Political image-making—especially from the Age of Augustus, when the Roman Republic evolved into a system capable of governing a vast, culturally diverse empire—is the focus of this masterful study of Roman culture. Distinguished art historian and classical archaeologist John Pollini explores how various artistic and ideological symbols of religion and power, based on Roman Republican values and traditions, were taken over or refashioned to convey new ideological content in the constantly changing political world of imperial Rome.
Religion, civic life, and politics went hand in hand and formed the very fabric of ancient Roman society. Visual rhetoric was a most effective way to communicate and commemorate the ideals, virtues, and political programs of the leaders of the Roman State in an empire where few people could read and many different languages were spoken. Public memorialization could keep Roman leaders and their achievements before the eyes of the populace, in Rome and in cities under Roman sway. A leader’s success demonstrated that he had the favor of the gods—a form of legitimation crucial for sustaining the Roman Principate, or government by a “First Citizen.”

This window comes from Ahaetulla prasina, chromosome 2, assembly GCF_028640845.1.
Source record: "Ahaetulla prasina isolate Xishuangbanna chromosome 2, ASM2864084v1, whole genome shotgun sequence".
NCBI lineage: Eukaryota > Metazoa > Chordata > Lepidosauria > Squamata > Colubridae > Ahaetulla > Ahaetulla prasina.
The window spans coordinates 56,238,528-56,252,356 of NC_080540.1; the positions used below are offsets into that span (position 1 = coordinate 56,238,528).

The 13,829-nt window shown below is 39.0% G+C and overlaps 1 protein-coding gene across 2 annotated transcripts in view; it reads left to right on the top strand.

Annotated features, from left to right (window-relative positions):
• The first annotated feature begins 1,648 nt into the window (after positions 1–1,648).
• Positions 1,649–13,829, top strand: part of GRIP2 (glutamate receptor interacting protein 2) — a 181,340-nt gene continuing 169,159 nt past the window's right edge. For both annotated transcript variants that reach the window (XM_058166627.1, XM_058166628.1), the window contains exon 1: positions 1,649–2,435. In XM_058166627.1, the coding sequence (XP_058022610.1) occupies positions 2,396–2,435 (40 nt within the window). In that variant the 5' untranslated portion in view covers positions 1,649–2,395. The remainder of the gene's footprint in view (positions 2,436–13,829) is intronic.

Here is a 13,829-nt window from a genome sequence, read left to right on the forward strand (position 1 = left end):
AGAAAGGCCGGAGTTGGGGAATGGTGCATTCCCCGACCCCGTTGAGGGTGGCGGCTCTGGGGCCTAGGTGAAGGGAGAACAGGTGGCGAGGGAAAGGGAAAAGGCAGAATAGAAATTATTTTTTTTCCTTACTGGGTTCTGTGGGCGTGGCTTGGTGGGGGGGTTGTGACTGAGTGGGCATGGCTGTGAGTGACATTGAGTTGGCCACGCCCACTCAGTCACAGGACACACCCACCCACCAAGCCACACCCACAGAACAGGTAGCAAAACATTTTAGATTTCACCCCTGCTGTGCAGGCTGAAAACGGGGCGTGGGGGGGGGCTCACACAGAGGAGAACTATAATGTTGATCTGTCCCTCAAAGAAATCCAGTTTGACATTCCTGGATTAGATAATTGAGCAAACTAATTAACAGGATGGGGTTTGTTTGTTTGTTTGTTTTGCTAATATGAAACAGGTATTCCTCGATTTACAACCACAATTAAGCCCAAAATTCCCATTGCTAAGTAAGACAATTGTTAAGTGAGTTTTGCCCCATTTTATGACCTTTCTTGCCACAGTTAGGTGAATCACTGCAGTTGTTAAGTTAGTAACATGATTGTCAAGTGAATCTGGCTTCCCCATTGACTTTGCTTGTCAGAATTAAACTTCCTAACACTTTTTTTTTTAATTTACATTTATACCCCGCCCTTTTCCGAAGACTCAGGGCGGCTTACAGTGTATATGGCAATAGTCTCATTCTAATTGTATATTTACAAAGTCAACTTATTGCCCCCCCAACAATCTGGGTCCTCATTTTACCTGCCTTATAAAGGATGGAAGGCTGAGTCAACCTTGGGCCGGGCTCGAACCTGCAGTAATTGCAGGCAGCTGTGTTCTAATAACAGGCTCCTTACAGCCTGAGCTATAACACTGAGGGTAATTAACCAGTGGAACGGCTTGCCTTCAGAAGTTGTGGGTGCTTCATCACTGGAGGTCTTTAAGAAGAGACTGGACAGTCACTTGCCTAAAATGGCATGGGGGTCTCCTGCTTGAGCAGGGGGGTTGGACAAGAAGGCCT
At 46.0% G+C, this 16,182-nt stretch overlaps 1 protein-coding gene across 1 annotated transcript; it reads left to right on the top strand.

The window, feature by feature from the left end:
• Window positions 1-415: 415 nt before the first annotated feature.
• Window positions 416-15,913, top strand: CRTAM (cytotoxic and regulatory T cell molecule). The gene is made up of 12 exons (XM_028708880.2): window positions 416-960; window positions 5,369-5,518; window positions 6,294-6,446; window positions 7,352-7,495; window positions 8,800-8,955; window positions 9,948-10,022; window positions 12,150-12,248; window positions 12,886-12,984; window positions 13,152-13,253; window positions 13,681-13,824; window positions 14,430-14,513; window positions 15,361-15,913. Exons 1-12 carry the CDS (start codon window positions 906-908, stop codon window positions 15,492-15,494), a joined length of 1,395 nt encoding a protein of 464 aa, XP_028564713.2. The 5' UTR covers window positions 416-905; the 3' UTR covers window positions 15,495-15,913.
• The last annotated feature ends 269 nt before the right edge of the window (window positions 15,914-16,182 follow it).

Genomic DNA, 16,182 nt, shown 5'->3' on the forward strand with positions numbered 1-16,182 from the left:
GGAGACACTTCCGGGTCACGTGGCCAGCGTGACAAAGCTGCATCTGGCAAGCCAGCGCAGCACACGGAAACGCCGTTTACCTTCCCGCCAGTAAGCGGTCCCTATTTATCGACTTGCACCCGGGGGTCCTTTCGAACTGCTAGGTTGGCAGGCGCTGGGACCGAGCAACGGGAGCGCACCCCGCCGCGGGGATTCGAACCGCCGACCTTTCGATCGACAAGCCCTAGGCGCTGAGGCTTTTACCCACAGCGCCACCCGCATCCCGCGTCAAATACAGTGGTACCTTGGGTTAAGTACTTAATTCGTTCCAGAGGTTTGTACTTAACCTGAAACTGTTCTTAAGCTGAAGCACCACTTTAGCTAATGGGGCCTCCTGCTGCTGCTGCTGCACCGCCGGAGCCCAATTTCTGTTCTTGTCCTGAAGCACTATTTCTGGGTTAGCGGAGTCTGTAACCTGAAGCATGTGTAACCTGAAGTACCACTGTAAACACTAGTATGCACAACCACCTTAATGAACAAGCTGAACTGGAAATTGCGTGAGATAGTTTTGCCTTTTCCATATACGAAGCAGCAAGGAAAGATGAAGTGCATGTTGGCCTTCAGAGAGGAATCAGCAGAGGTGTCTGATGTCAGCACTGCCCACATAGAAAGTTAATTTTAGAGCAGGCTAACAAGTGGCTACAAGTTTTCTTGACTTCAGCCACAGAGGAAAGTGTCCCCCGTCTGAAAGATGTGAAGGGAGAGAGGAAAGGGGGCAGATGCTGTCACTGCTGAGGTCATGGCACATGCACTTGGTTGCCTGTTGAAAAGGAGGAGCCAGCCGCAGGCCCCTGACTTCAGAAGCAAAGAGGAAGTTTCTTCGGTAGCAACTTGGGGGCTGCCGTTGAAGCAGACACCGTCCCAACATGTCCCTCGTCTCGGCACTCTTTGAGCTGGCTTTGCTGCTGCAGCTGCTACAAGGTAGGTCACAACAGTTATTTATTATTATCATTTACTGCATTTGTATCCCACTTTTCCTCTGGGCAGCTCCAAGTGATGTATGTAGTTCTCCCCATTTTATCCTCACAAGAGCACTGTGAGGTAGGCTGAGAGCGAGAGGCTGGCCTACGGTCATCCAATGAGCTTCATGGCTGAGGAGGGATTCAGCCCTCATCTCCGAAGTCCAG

Pollini examines works and traditions ranging from coins to statues and reliefs. He considers the realistic tradition of sculptural portraiture and the ways Roman leaders from the late Republic through the Imperial period were represented in relation to the divine. In comparing visual and verbal expression, he likens sculptural imagery to the structure, syntax, and diction of the Latin language and to ancient rhetorical figures of speech.
Throughout the book, Pollini’s vast knowledge of ancient history, religion, literature, and politics extends his analysis far beyond visual culture to every aspect of ancient Roman civilization, including the empire’s ultimate conversion to Christianity. Readers will gain a thorough understanding of the relationship between artistic developments and political change in ancient Rome.